Thriving Amid Uncertainty

September 1, 2002
Nancy Turett

Nancy Turett is president and global director of Edelman Health in New York.

Pharmaceutical Executive

Pharmaceutical Executive, Pharmaceutical Executive-09-02-2002,

As healthcare struggles to reinvent itself, a confluence of major societal forces has irrevocably changed both the business world and the healthcare landscape.

As healthcare struggles to reinvent itself, a confluence of major societal forces has irrevocably changed both the business world and the healthcare landscape.

Those forces include globalization; market deregulation and privatization of businesses; new conduits of information such as the internet, telecommunications, and media; increasingly complex and technologically sophisticated products; and an unprecedented erosion of trust in corporations and institutions. The changes have also had direct and profound impact on the pharma industry and on the vigor of larger healthcare business, resulting in new communications opportunities and challenges.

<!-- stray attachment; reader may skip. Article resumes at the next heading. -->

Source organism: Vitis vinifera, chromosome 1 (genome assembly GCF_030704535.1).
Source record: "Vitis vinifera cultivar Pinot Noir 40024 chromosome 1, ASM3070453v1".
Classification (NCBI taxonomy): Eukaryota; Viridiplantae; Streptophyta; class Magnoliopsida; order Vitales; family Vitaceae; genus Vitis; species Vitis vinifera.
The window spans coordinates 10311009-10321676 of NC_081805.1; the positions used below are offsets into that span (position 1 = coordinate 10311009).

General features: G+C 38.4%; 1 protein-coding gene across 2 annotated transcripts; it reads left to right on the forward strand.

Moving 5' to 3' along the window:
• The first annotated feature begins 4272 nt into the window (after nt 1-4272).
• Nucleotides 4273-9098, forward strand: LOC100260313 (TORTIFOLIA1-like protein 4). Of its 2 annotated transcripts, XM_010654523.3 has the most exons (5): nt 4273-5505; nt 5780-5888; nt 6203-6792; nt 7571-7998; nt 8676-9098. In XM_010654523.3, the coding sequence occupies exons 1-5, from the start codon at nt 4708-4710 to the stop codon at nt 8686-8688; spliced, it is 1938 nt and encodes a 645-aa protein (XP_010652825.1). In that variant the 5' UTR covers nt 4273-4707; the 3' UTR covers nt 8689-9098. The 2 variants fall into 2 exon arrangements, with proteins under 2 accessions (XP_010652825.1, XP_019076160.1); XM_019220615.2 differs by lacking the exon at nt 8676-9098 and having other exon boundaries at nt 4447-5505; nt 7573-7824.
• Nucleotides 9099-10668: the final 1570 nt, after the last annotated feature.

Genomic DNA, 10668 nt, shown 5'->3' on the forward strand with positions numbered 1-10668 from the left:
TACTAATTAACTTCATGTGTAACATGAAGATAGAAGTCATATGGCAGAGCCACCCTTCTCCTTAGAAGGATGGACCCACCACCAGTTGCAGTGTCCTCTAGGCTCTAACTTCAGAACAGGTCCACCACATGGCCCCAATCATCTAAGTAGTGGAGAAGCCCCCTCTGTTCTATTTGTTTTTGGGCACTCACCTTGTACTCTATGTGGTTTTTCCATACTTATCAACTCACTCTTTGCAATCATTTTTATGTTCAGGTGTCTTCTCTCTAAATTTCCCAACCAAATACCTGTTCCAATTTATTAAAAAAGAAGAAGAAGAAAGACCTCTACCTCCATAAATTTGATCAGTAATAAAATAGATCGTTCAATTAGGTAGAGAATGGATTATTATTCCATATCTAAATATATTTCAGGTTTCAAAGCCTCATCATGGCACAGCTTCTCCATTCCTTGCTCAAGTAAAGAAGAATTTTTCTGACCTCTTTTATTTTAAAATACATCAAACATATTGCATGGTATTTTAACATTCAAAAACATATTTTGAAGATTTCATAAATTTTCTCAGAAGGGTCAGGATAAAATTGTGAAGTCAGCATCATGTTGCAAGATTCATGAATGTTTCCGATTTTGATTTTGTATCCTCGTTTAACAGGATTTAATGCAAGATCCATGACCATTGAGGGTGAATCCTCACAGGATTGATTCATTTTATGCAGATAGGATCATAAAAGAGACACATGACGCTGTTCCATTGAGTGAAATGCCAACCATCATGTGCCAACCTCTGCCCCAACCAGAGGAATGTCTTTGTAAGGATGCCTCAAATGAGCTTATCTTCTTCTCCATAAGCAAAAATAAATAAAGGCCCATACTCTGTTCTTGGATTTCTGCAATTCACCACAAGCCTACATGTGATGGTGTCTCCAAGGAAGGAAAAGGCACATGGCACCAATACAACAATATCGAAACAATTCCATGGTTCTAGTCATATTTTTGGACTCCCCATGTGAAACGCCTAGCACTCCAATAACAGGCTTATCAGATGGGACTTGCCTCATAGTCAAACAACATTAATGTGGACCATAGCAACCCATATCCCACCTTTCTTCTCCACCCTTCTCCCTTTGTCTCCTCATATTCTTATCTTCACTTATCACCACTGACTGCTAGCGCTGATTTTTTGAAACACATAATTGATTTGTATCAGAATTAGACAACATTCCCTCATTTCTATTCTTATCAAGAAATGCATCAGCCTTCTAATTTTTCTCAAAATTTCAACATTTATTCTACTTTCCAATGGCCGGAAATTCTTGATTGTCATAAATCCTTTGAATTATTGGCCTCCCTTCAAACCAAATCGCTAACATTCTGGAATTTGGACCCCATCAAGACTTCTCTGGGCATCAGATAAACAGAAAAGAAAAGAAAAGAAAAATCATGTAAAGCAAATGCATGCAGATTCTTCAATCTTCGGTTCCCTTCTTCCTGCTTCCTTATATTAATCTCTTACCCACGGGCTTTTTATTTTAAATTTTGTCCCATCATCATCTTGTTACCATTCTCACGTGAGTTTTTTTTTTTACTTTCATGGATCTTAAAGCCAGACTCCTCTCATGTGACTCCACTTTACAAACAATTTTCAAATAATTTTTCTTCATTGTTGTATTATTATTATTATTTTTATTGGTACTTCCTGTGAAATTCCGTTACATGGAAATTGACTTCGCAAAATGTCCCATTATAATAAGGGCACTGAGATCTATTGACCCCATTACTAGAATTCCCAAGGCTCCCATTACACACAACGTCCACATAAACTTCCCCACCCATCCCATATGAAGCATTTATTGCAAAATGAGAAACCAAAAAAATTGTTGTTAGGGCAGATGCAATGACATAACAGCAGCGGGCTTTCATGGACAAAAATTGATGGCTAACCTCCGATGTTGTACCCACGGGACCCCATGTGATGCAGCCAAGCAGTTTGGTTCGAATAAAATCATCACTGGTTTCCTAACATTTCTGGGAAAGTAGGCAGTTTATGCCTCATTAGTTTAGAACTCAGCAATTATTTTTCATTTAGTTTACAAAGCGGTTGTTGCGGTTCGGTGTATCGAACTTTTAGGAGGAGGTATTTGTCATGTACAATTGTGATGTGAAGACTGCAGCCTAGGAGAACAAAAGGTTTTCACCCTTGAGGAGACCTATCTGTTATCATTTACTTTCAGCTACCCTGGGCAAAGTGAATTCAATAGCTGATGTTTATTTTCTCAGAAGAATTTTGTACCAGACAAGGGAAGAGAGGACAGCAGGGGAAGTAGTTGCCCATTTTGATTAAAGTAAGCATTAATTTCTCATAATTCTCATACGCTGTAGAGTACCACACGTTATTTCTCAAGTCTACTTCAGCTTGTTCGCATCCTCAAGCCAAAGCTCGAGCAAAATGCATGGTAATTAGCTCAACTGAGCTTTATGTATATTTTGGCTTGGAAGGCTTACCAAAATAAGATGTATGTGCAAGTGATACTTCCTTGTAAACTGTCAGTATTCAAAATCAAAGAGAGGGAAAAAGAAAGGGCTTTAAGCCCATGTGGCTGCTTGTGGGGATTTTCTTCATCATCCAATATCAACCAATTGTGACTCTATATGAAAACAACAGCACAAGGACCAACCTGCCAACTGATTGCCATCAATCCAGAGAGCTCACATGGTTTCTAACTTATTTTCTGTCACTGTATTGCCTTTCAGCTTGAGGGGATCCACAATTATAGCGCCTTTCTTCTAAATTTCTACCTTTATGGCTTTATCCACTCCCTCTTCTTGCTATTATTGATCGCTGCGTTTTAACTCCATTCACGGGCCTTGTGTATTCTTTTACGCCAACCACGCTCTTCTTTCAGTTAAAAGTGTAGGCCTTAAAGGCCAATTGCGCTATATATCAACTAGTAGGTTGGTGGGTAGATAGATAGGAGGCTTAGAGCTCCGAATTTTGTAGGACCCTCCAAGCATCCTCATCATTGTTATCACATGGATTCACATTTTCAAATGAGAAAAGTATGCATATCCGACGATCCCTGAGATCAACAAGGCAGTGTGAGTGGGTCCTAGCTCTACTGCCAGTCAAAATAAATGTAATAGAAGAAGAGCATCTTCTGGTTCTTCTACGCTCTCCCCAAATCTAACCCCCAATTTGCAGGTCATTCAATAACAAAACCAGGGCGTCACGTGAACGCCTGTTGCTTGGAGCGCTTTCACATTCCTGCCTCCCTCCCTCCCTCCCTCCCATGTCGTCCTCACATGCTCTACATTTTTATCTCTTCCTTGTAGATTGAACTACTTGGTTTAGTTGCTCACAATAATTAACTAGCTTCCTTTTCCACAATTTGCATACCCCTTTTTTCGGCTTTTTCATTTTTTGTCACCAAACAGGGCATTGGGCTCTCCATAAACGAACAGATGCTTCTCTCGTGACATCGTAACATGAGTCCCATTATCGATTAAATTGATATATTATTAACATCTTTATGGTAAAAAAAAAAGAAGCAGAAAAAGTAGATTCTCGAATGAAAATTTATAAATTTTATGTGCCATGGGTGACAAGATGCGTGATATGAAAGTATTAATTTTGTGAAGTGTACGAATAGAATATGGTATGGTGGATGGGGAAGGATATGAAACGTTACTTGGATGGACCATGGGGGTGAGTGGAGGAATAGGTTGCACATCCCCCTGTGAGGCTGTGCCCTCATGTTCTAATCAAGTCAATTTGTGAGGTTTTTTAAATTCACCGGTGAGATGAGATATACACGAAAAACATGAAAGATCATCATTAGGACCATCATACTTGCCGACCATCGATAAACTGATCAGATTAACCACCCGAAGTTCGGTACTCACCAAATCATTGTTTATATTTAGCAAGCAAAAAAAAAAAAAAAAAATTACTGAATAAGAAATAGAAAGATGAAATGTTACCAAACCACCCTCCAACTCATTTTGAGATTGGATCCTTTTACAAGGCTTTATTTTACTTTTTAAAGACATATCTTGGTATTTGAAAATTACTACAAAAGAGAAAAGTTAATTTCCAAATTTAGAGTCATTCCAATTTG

This article describes communications techniques that address healthcare market trends and needs. It discusses how those techniques are essential and interrelated because of the many stakeholders that pharma companies must reach and relate to, not just once or twice, but in a continuing, mutually beneficial way.

Relationship Imperative

The growing importance of building relationships among influencers results from several significant trends:

  • Changed stakeholder dynamics that have created a three-dimensional sphere of influencers in constant interaction so that public relations professionals can no longer distribute information merely through linear lines of communication. (See "The Relationship Network," page 20.)

  • New standards and expectations for healthcare companies and their brands so they deliver a more rigorous, honest, and socially responsible product.